By Melody Chikono
THE Chartered Governance and Accountancy Institute (CGI Zimbabwe), which rebranded from Institute of Chartered Secretaries and Administrators in Zimbabwe (Icsaz) this year celebrated its 50th anniversary during its annual conference in Victoria Falls last week. The Institute’s new president Taona Munzvandi (TM) shared the institute’s milestones with senior business reporter Melody Chikono (MC). Munzvandi said the Institute had taken up the challenge to fight corruption and crime through collaborations with public institutions. Below are the excerpts of the interview:
MC: Congratulations on your 50th anniversary. What can you say have been your major milestones as well as setbacks during this journey?
TM: We have achieved a lot, for example, we have signed a memorandum with the Zimbabwe Republic Police, where we are training police officers countrywide for a diploma in forensic accounting.
This month we have also signed a memorandum of understanding with the Deposit Protection Corporation. This is going to address issues of corporate governance, risk and compliance issues in the banking sector, so we have taken that responsibility in that sector. We have also signed a memorandum of understanding with the Zimbabwe Anti-Corruption Commission ( Zacc) to capacitate them in terms of their responsibilities in fighting crime and corruption. We also have one with Harare Institute of Technology (HIT) and Great Zimbabwe University.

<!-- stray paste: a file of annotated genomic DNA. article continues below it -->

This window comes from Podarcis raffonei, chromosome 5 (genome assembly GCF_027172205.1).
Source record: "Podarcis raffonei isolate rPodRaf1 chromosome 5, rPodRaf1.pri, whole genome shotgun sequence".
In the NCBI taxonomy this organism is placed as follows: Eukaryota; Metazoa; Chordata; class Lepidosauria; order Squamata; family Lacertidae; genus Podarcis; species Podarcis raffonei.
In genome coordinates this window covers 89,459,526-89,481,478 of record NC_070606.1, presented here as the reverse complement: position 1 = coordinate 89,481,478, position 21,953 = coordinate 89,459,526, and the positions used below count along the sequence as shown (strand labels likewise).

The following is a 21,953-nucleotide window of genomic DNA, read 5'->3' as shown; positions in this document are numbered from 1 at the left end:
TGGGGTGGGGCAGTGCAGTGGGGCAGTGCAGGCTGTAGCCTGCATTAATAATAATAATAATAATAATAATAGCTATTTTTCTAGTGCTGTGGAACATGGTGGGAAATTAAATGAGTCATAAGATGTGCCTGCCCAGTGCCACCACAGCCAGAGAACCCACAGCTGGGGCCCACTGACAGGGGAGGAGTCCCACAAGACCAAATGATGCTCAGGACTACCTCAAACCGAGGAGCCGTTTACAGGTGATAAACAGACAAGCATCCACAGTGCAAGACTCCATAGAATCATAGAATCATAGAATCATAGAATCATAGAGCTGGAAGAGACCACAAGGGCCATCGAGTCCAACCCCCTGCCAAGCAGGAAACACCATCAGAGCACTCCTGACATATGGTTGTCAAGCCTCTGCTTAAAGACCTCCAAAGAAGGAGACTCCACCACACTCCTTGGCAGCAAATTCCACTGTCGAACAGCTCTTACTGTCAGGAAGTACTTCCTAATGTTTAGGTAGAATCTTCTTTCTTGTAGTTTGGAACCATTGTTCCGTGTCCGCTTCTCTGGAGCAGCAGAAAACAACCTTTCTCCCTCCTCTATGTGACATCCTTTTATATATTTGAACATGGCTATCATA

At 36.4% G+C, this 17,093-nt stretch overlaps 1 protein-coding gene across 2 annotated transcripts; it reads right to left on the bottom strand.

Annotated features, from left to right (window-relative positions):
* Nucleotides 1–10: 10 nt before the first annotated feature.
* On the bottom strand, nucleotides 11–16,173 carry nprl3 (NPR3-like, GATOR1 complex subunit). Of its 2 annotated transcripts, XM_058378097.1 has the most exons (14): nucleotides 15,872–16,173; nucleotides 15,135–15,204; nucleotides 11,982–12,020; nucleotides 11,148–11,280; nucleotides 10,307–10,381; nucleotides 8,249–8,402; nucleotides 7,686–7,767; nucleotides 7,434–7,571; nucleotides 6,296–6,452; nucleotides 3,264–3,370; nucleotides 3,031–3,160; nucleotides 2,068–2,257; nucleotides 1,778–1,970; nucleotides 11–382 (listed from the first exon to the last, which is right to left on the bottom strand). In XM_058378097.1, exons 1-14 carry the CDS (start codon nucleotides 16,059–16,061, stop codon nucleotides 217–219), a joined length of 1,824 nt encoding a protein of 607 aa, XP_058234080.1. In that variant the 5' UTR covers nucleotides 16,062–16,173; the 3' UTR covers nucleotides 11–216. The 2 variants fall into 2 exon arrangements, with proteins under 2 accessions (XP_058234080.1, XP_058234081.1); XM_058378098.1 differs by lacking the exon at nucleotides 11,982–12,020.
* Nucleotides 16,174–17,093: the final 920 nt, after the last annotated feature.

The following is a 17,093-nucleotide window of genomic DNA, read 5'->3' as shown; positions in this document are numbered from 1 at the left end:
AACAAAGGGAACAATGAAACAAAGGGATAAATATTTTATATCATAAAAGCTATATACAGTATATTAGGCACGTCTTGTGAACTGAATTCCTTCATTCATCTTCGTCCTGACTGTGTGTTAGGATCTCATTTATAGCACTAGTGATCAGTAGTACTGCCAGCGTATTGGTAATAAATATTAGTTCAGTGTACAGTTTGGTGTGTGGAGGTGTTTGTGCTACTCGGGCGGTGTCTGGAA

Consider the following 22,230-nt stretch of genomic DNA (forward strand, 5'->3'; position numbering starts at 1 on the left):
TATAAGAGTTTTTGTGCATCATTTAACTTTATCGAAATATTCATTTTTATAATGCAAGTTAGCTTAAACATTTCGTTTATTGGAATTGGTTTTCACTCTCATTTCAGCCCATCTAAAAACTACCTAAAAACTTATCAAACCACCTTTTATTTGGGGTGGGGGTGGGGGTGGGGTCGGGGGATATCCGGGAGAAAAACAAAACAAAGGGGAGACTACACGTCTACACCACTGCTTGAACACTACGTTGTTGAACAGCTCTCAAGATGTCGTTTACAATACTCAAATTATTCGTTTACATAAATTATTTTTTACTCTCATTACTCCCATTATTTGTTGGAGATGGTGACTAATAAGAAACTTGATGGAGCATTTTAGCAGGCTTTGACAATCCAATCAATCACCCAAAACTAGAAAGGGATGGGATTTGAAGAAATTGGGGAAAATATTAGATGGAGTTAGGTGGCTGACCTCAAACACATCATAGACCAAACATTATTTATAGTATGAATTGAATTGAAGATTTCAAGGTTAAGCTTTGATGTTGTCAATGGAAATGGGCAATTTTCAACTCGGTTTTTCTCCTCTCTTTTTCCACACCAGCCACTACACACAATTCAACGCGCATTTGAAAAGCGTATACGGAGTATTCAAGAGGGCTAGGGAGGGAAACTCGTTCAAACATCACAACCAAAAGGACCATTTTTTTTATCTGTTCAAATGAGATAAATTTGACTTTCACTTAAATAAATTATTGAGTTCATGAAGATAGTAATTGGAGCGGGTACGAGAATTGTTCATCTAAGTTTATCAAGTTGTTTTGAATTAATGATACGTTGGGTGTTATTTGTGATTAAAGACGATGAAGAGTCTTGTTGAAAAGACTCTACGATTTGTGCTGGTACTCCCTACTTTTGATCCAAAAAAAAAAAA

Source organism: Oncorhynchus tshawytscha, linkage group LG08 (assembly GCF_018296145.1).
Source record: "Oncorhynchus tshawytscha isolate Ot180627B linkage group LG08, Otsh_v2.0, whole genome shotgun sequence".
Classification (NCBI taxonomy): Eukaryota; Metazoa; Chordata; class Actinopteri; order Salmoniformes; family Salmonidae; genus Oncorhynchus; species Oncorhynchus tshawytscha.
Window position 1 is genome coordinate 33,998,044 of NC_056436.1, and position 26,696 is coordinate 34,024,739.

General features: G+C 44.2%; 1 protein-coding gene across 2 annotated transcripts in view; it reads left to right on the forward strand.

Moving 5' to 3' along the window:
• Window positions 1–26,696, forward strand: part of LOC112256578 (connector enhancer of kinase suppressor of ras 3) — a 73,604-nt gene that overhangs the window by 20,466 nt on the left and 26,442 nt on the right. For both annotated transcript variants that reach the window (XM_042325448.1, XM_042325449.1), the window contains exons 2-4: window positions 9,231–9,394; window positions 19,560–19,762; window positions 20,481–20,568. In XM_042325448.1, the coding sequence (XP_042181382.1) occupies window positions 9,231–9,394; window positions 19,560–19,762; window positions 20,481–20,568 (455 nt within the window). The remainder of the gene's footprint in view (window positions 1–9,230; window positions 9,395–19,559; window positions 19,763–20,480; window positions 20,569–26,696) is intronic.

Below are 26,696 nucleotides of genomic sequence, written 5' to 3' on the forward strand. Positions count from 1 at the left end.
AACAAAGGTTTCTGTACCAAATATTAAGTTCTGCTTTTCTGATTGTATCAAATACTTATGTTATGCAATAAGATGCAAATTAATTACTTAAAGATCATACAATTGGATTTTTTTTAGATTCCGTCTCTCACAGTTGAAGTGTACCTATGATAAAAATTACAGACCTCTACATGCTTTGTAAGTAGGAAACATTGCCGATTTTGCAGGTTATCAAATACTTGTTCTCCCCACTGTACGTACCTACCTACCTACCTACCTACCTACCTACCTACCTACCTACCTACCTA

Last year we were admitted as a member of the International Federation of Accountancy, which blends very well in the sense that in February this year, the Cabinet approved our name change and object change. The object change that comes in is the accountancy auditing rights as well as tax consultancy.
The admission means we are internationally recognised so our members and our performance are an international benchmark in terms of best practices. Part of the challenges that we have been facing have to do with general economic issues, in particular, our membership, which is not gainfully employed, even if they were, they are unable to subscribe annually their membership fees, which is our major source for income.
More members have not been managing to meet that obligation and it is also a disadvantage to our members because if they fail to subscribe it means they are unable to participate in the institute’s activities, and, therefore , they tend to miss out in terms of the professions’ developments.
We also note that Covid-19 generally slowed down some projects that we would have wanted to establish but we soldiered on.
We have successfully managed to maintain our membership with other international professional bodies and even our local regulator, the PAAB. Affiliation in those organisations then gives us a cross pollination in terms of skills and experience that is taking place in the first world.
It enhances our members to build our skills and capacity in line with the current trends.
MC: What gaps existed in these institutions that prompted you to make the collaboration move?
TM: They are issues with good corporate governance practice, issues to do with accountability, responsibility by individuals and institutions so that the resources that are available are utilised where they are supposed to be reducing leakages. So these are the major themes we are trying to address. It also addresses issues of non-compliance and risks issues, so the necessary frameworks are being considered and implemented to reduce the level of risks and non-compliance.